Countries of the 10/40 window, in blue
Which are the countries which have the smallest proportion of Christians? Most of the candidates are debatable because it is hard to collect accurate statistics in them, and many believers will be keeping their heads down for fear of persecution. But the answer is probably:
- Western Sahara
All of these countries have fewer than 0.5% Christians, and are closely followed by Tunisia, Algeria and Turkey.* Many other countries in north Africa, central Asia and the middle east have fewer than 1% Christians. None of these countries are places where it would be easy to be a mission worker, and in many of them, it could be fatal. As it can be for the believers.
You might expect the bulk of the church’s mission work to focus on countries like these. Even if it’s not easy for us to go as mission workers, it’s possible to go and start missional businesses such as teaching English or computing, introduce the nationals to Jesus while they are studying abroad in a more open country, and train locals remotely to witness to their own people. We can broadcast the gospel into their countries – see the work of TWR Europe, FEBA or Sat 7 for example. We can pray. We can go on holiday there and try to be a subtle witness or engage in prayer ministry. Some agencies, to be sure, are trying to get people into countries like these, but of course we can’t tell you who they are in these pages, though we salute the faith of the few who engage in such a dangerous calling.
Yet a list of the countries to which the UK sends most mission workers tells a different story. We actually invest most of our missionary effort in countries where Christians are already in the majority. The top five receiving countries are:
- Kenya (79% Christian)
- Brazil (91%)
- France (68%)
- Zambia (85%)
- Spain (68%)
In total there are over 10,000 mission workers in these countries from all over the world. It is perfectly legal to witness to people and to start a new church in each of these countries (though occasionally very difficult!). Although many of the ‘Christians’ contained in the statistics may be nominal, with the exception of France and Spain they have strong evangelical churches which are able to shoulder the burden of mission, and in France the church, though still small, is growing strongly.
While there are nearly two billion people living in the 10/40 window who have never heard the gospel, thousands of completely unreached people groups elsewhere, and hundreds of ethnic minorities who have no access to the Bible in their own language, does this seem an appropriate use of our resources? Ok, perhaps the Christians in those countries do not follow our particular brand of Christianity, but wouldn’t it be better for us to let the local church take over the task of witnessing to the lost?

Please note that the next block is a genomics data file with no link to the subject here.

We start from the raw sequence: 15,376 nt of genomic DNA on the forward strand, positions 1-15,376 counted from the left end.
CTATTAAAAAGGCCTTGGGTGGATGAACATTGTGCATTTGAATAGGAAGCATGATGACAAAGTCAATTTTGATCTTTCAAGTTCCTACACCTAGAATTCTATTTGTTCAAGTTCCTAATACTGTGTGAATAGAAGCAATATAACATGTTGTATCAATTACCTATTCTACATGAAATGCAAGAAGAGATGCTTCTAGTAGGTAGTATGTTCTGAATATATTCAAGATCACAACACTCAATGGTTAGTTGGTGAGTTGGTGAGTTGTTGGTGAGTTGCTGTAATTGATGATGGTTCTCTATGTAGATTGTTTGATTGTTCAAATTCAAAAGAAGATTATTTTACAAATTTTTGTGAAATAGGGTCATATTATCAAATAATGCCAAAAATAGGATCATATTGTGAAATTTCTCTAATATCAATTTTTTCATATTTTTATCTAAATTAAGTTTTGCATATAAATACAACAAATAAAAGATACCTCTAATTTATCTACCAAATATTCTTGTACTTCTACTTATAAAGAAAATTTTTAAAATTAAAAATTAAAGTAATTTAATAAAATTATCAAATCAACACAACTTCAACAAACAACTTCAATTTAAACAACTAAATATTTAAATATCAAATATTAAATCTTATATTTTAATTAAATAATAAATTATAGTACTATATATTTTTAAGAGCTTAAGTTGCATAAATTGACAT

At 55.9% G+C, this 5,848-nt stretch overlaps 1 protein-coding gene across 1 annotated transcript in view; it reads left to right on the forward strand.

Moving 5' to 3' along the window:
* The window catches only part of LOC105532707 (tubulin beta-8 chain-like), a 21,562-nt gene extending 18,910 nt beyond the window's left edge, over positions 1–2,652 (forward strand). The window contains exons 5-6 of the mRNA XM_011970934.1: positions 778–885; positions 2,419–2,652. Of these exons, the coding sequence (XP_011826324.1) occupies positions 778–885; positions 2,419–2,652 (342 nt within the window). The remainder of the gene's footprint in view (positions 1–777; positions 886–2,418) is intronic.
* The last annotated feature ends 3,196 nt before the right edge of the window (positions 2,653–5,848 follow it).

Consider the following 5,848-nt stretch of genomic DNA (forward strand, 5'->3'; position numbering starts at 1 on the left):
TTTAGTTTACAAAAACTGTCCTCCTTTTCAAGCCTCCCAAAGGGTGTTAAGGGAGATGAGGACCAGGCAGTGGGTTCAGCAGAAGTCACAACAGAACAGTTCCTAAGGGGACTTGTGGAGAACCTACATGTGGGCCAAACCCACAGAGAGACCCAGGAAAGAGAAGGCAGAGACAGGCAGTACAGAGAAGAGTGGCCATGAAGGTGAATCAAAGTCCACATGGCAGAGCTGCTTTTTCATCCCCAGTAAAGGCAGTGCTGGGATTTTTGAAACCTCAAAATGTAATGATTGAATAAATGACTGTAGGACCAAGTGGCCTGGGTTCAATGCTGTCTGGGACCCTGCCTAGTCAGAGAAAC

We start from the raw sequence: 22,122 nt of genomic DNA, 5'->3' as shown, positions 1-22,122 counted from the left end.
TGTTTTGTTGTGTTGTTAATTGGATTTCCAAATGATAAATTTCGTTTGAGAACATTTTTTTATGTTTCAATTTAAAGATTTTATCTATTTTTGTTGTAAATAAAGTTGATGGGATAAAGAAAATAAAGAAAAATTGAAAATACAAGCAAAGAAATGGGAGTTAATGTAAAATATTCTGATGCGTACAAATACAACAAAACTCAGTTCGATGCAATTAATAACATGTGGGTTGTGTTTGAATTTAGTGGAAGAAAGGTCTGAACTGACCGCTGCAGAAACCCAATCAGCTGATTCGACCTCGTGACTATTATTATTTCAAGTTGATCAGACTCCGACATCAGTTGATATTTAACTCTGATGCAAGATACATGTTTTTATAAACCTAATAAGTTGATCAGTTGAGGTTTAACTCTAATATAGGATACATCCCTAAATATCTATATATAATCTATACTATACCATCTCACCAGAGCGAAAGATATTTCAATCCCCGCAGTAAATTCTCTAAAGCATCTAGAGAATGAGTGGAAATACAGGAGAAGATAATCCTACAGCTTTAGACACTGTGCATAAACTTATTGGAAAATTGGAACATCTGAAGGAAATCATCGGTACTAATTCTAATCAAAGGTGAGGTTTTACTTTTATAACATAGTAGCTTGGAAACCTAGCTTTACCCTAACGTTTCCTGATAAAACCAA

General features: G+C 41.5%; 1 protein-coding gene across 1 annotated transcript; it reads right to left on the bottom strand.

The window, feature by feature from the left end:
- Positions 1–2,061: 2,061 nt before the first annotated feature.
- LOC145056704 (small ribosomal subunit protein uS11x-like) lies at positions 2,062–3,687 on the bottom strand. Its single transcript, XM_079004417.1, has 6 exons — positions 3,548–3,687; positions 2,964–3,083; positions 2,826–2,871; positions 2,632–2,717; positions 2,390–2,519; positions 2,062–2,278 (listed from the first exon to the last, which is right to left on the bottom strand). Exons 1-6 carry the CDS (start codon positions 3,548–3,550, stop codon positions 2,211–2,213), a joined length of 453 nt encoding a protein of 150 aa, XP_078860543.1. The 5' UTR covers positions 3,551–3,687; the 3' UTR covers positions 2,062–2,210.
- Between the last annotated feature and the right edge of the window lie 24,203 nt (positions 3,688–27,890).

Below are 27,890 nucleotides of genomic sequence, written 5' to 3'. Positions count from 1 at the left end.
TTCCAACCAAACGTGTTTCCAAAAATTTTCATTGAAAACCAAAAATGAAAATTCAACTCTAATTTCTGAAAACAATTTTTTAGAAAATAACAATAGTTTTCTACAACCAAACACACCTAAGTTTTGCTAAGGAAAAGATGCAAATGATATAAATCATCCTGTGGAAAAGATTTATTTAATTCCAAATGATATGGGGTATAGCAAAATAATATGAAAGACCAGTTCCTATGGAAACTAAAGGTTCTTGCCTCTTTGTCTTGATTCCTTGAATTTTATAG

Is the continuing presence of overseas mission workers in those countries actually preventing the indigenous church taking on more responsibility for evangelising their own people?
Time to move on?
I know a lot of mission workers reading this will already be angry with this suggestion (thank you for making it this far!) and I recognise that there may be many people working in those countries who will be doing tasks the local church may not currently be equipped to do:
- providing theological education
- discipling a young and inexperienced church
- using those countries as a base for reaching out into other less evangelised ones
- working with unreached minority people groups
- providing vital technical support such as bible translation.
There will be other valid reasons for mission workers to be there. Or are these countries simply ones where we like to be mission workers? But if 90% of us moved on to minister to an unreached people group or a country in the 10/40 window, that would mean an extra 9000 people freed up to reach the world’s least evangelised people. That’s over 150 new mission workers in countries like Tajikistan, Laos and Algeria.
Of course it’s risky. Even today mission workers are being martyred in the 10/40 window. But that’s part of following Jesus, and despite the western world’s risk-averse policies, Jesus didn’t shrink from paying the ultimate price to show God’s love for the lost, and neither did the early church.
Maybe it’s time for us to move on to somewhere more needy. Or is that a bit too uncomfortable for us to consider?
* This article has drawn heavily on Operation World for its statistics. Find out more about this essential guide to prayer for the world at www.operationworld.org